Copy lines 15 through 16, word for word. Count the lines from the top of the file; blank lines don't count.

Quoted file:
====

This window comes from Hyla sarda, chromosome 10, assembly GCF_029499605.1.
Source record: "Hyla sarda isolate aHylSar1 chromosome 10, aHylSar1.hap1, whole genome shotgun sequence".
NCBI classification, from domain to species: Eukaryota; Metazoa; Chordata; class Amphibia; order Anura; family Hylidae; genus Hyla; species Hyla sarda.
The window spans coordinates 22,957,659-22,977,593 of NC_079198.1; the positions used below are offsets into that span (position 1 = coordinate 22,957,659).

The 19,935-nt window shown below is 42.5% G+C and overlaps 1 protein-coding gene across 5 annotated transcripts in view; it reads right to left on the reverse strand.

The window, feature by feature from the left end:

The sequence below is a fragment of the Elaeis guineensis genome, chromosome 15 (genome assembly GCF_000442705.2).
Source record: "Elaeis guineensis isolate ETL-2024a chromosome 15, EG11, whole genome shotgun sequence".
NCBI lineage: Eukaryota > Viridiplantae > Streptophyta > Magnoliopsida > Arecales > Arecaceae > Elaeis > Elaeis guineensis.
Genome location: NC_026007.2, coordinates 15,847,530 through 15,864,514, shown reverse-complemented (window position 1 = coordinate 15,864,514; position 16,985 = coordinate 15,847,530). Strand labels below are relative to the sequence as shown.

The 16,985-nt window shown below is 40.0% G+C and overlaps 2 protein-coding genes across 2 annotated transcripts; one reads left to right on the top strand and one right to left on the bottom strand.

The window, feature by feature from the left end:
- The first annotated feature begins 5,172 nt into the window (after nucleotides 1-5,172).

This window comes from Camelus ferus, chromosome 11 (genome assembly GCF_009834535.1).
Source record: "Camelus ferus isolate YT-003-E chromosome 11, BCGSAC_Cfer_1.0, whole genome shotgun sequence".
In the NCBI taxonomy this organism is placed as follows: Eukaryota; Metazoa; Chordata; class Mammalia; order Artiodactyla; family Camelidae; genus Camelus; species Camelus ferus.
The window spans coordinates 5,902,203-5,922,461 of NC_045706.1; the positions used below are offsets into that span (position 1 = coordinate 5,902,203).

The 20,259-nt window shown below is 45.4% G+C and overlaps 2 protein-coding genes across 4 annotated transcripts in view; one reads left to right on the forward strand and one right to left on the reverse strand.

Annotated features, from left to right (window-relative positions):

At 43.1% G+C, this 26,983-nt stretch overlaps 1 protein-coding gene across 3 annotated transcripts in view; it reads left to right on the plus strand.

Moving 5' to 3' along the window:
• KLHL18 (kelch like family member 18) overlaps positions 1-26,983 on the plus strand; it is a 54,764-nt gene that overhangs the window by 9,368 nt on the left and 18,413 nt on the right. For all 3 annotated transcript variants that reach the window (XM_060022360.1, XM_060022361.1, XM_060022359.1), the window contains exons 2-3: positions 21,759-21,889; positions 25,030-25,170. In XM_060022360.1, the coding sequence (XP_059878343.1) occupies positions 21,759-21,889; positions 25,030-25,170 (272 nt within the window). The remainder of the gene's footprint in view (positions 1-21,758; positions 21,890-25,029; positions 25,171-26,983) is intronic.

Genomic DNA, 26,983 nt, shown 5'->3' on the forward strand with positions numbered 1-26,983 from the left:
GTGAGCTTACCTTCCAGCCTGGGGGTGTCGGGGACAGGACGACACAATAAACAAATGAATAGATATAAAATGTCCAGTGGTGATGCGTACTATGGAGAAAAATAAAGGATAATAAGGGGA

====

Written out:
Source record: "Camelus ferus isolate YT-003-E chromosome 11, BCGSAC_Cfer_1.0, whole genome shotgun sequence".
In the NCBI taxonomy this organism is placed as follows: Eukaryota; Metazoa; Chordata; class Mammalia; order Artiodactyla; family Camelidae; genus Camelus; species Camelus ferus.